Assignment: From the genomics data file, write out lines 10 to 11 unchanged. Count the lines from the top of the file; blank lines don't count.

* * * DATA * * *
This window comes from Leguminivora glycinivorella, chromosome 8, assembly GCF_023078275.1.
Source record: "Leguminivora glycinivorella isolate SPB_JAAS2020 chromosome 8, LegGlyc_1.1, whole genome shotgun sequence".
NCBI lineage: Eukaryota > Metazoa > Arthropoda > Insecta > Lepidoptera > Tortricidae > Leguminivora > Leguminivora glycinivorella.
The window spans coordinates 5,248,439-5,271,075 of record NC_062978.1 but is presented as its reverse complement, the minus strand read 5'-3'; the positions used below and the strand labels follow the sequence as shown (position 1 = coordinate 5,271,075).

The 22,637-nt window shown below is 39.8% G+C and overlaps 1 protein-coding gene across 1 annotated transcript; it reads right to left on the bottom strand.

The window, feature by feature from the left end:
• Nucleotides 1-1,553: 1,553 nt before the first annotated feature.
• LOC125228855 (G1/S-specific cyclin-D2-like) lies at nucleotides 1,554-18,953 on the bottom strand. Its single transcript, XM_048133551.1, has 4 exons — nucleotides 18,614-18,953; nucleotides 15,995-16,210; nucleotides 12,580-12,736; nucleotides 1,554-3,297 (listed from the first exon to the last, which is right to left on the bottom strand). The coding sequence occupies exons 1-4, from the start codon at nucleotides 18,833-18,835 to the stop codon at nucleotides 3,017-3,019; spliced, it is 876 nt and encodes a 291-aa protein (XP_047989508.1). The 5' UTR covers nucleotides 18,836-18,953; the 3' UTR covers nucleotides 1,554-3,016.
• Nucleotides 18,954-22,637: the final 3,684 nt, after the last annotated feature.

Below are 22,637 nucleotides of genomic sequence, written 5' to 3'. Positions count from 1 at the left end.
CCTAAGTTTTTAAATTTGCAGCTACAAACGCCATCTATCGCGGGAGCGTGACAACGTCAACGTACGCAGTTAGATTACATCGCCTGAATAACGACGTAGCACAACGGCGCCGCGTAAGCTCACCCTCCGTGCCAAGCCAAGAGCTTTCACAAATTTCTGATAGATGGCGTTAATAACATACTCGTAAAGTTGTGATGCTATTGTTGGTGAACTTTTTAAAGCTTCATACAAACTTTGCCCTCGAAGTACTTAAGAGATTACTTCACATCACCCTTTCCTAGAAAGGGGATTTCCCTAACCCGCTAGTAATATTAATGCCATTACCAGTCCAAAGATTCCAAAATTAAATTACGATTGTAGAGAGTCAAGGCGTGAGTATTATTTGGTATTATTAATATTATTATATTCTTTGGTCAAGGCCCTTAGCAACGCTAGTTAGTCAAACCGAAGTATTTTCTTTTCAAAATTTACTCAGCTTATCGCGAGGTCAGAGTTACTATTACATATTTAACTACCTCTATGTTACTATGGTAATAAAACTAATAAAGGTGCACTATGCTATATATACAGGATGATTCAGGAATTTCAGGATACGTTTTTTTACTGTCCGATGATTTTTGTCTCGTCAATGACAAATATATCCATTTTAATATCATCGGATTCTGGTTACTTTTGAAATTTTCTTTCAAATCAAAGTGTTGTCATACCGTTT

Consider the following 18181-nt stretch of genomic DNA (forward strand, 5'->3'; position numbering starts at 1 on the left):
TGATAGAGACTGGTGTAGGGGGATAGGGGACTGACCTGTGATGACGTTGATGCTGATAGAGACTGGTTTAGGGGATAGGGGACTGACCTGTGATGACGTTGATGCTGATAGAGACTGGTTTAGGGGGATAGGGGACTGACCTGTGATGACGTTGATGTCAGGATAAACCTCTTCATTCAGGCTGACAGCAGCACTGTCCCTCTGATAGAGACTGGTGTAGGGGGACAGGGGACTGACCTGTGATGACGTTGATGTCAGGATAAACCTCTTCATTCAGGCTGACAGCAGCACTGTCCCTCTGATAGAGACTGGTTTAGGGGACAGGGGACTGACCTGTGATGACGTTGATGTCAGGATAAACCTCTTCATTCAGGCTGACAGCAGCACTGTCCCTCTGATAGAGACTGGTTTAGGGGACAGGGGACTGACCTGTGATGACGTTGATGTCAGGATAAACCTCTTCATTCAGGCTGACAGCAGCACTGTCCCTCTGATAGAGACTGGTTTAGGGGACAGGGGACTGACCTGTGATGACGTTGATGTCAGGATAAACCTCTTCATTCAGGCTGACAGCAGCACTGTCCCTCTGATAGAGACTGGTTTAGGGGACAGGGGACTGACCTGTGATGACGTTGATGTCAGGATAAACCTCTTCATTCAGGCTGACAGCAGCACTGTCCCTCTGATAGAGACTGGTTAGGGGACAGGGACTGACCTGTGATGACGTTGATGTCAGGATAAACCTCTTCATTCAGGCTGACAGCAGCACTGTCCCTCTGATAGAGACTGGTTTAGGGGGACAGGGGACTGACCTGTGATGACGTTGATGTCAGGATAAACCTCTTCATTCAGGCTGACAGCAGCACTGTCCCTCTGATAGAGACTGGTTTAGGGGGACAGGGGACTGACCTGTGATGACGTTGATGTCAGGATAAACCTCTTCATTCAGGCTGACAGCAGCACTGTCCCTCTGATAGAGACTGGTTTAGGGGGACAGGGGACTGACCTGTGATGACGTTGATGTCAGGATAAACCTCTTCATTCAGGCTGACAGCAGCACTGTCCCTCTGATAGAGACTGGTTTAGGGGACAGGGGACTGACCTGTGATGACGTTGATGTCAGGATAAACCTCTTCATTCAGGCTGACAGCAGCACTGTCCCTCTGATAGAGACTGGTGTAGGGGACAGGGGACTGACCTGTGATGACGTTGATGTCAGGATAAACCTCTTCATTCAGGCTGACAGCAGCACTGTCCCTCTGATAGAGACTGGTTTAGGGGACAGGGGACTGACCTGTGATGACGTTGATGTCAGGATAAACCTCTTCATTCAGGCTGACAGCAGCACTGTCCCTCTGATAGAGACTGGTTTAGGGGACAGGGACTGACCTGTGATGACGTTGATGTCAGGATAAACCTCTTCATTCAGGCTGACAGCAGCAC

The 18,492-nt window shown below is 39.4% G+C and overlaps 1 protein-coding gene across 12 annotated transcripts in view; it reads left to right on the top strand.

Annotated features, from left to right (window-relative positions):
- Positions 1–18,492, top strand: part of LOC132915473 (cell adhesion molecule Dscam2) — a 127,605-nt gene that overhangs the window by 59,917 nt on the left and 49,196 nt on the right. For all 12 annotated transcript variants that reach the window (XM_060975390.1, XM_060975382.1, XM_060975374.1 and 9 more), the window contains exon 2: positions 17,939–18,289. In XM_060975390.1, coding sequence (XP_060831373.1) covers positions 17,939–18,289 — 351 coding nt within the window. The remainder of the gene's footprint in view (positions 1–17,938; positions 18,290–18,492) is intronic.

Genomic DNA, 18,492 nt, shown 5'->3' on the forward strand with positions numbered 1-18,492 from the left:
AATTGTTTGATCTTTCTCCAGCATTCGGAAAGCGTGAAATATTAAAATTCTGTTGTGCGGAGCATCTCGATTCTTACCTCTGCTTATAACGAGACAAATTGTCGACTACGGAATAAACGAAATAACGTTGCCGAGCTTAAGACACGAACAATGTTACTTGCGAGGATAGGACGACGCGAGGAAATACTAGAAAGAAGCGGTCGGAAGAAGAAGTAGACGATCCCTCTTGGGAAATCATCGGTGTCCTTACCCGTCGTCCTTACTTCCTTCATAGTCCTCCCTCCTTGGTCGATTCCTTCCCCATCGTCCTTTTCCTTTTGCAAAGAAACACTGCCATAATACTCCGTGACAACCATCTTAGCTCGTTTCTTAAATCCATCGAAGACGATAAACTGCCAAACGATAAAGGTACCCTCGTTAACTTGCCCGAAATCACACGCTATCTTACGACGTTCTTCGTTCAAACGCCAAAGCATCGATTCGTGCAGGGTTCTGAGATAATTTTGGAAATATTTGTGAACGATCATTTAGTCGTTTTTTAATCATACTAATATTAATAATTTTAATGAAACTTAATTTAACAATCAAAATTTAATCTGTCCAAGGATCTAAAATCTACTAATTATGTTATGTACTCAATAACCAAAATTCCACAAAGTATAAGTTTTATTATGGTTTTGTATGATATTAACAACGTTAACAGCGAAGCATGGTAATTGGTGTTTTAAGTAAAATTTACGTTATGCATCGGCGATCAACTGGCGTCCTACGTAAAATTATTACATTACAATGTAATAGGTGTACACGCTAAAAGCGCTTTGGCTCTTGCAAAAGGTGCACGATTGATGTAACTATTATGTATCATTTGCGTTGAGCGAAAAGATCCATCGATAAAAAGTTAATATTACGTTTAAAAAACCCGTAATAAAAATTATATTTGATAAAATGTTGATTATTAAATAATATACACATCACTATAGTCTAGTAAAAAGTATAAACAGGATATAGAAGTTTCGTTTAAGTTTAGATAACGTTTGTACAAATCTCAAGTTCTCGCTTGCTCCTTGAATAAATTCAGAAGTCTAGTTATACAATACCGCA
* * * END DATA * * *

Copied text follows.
Below are 22,637 nucleotides of genomic sequence, written 5' to 3'. Positions count from 1 at the left end.
CCTAAGTTTTTAAATTTGCAGCTACAAACGCCATCTATCGCGGGAGCGTGACAACGTCAACGTACGCAGTTAGATTACATCGCCTGAATAACGACGTAGCACAACGGCGCCGCGTAAGCTCACCCTCCGTGCCAAGCCAAGAGCTTTCACAAATTTCTGATAGATGGCGTTAATAACATACTCGTAAAGTTGTGATGCTATTGTTGGTGAACTTTTTAAAGCTTCATACAAACTTTGCCCTCGAAGTACTTAAGAGATTACTTCACATCACCCTTTCCTAGAAAGGGGATTTCCCTAACCCGCTAGTAATATTAATGCCATTACCAGTCCAAAGATTCCAAAATTAAATTACGATTGTAGAGAGTCAAGGCGTGAGTATTATTTGGTATTATTAATATTATTATATTCTTTGGTCAAGGCCCTTAGCAACGCTAGTTAGTCAAACCGAAGTATTTTCTTTTCAAAATTTACTCAGCTTATCGCGAGGTCAGAGTTACTATTACATATTTAACTACCTCTATGTTACTATGGTAATAAAACTAATAAAGGTGCACTATGCTATATATACAGGATGATTCAGGAATTTCAGGATACGTTTTTTTACTGTCCGATGATTTTTGTCTCGTCAATGACAAATATATCCATTTTAATATCATCGGATTCTGGTTACTTTTGAAATTTTCTTTCAAATCAAAGTGTTGTCATACCGTTT